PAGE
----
The story of a new resident of a western Pennsylvanian village, and society's double standards.
"I should think it was serious! If he'd been some poor little clerk in the bank, instead of Mr. Samuel Wright's only son, he would have found it was serious! Willy, what do you make of him?"
"He is queer," William said; "queer as Dick's hatband; but that's all. Sam wouldn't do a mean thing, or a dirty thing, any more than a girl would."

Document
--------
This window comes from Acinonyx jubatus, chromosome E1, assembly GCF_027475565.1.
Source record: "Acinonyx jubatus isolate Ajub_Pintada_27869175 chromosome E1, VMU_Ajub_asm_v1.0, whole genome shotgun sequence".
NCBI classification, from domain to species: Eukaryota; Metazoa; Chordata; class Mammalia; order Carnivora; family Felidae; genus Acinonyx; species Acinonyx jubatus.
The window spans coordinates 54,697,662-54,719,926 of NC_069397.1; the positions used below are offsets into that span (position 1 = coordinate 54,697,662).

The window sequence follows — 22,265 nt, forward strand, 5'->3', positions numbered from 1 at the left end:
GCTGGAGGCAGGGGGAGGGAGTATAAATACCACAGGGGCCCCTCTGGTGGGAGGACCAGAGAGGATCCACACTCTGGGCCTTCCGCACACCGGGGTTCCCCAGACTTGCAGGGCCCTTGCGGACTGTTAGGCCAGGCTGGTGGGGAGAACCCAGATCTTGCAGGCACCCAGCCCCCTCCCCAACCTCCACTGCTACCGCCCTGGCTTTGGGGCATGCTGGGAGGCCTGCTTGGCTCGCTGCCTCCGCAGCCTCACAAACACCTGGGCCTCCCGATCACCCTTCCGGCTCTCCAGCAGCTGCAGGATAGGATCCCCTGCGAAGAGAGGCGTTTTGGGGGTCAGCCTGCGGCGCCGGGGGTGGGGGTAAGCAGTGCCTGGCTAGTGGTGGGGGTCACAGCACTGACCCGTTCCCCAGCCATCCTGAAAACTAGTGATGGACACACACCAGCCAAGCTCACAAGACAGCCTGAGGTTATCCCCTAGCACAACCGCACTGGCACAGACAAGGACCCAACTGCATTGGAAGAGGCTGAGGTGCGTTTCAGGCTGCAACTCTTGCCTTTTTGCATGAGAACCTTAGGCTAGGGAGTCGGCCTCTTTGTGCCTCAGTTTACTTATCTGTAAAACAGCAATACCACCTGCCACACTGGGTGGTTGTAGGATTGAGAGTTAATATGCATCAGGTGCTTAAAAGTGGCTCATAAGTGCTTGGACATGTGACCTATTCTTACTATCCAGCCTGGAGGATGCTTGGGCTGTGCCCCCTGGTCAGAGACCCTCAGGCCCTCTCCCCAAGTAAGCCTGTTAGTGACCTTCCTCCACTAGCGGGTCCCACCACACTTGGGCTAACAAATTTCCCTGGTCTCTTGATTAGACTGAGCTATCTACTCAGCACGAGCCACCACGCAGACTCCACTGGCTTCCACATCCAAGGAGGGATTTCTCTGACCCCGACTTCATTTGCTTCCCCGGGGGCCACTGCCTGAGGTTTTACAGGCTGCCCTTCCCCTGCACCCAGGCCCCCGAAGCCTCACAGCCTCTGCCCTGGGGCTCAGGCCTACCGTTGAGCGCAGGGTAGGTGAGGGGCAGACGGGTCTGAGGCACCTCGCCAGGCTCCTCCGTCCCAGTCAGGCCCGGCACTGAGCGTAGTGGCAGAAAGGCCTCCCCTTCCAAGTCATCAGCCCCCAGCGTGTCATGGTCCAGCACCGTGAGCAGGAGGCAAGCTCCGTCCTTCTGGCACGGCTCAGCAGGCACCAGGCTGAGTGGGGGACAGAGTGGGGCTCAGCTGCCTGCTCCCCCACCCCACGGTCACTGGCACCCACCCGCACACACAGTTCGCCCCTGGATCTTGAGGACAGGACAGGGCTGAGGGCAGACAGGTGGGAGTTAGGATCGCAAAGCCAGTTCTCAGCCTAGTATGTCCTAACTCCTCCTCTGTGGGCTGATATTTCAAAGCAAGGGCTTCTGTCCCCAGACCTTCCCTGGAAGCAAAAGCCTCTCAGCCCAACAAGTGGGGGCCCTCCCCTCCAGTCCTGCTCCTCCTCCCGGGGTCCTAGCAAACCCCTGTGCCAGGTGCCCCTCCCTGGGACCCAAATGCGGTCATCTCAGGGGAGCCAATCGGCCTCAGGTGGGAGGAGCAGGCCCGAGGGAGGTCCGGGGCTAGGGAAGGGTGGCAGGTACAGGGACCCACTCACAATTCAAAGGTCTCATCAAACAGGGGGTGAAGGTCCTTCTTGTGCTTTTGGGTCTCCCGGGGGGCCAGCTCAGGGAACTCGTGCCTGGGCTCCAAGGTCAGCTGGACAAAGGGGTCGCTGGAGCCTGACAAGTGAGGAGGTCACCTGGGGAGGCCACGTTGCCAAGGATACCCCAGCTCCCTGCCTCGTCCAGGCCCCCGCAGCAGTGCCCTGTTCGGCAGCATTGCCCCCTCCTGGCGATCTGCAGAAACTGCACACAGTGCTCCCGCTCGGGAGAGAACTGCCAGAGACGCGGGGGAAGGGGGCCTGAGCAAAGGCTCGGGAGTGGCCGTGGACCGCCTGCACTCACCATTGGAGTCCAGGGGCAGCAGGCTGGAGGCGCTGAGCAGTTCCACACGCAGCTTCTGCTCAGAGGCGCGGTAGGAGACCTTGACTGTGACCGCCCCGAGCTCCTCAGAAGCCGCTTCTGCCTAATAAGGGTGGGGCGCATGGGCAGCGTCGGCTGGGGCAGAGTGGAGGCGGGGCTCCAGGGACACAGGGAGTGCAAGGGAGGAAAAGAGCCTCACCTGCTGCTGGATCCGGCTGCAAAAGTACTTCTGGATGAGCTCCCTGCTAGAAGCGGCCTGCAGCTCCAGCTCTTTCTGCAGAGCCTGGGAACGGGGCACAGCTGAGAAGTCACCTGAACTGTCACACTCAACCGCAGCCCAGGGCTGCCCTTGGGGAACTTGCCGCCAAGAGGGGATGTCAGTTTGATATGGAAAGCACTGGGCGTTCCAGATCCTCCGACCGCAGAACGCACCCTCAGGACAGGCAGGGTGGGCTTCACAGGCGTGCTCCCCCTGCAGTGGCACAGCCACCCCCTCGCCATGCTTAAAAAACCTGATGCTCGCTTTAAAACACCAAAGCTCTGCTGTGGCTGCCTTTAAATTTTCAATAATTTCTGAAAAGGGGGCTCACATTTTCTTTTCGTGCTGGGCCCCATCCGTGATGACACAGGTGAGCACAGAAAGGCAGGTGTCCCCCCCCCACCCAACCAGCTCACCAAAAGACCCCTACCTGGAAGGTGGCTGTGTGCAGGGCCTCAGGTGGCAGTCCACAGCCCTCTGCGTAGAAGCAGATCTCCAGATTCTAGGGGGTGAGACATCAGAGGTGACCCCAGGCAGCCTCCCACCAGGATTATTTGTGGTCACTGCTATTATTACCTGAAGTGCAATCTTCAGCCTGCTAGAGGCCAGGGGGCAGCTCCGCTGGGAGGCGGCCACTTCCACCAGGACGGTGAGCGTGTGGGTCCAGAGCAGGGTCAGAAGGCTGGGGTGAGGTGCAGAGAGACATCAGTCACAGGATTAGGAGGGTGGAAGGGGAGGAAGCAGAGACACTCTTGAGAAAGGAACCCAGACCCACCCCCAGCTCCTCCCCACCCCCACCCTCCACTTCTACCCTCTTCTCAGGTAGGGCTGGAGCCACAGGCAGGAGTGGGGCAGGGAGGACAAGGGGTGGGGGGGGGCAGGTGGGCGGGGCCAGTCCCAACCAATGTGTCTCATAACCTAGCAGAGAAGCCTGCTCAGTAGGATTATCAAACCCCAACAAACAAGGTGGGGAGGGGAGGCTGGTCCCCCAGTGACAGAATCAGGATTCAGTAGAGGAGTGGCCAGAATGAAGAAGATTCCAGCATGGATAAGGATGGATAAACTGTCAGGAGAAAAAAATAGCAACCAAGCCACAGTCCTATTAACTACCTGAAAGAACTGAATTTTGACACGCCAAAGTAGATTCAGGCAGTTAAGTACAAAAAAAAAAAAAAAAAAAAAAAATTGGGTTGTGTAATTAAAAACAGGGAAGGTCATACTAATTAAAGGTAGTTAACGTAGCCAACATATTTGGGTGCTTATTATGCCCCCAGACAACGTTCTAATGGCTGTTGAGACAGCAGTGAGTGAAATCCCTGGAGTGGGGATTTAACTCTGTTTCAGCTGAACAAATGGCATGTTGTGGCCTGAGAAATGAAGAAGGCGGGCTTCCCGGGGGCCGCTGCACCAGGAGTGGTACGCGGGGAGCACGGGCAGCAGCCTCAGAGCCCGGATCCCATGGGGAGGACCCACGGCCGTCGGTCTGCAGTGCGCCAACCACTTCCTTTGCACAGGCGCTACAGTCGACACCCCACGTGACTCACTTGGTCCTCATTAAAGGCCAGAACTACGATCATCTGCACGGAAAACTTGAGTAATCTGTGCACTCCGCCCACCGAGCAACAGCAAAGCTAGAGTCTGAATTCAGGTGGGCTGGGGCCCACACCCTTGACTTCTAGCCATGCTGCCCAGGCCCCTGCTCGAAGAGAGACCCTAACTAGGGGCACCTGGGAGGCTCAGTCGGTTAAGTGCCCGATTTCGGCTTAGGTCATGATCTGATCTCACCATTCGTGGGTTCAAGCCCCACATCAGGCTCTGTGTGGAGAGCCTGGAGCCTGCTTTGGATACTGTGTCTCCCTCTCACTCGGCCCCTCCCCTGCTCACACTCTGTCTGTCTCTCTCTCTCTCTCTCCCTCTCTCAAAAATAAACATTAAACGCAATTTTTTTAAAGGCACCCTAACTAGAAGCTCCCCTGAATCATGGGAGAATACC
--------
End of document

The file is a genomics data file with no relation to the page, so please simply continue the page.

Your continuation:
"And now he thinks he's in love with this Richie woman," Martha went on--but William made his escape. He had to go and hitch up, he said.
Before he took Jinny out of her stall he went into the harness-room and hunted about on a shelf until, behind a rusty currycomb and two empty oil-bottles, he found a small mirror. It was misty and flecked with clear spots where the quicksilver had dropped away, but when he propped it against the cobwebbed window he could see himself fairly well. Staring into its dim depths he retied his necktie; then he backed the buggy out of the carriage-house. But after he had put his mare between the shafts he hesitated.... The buggy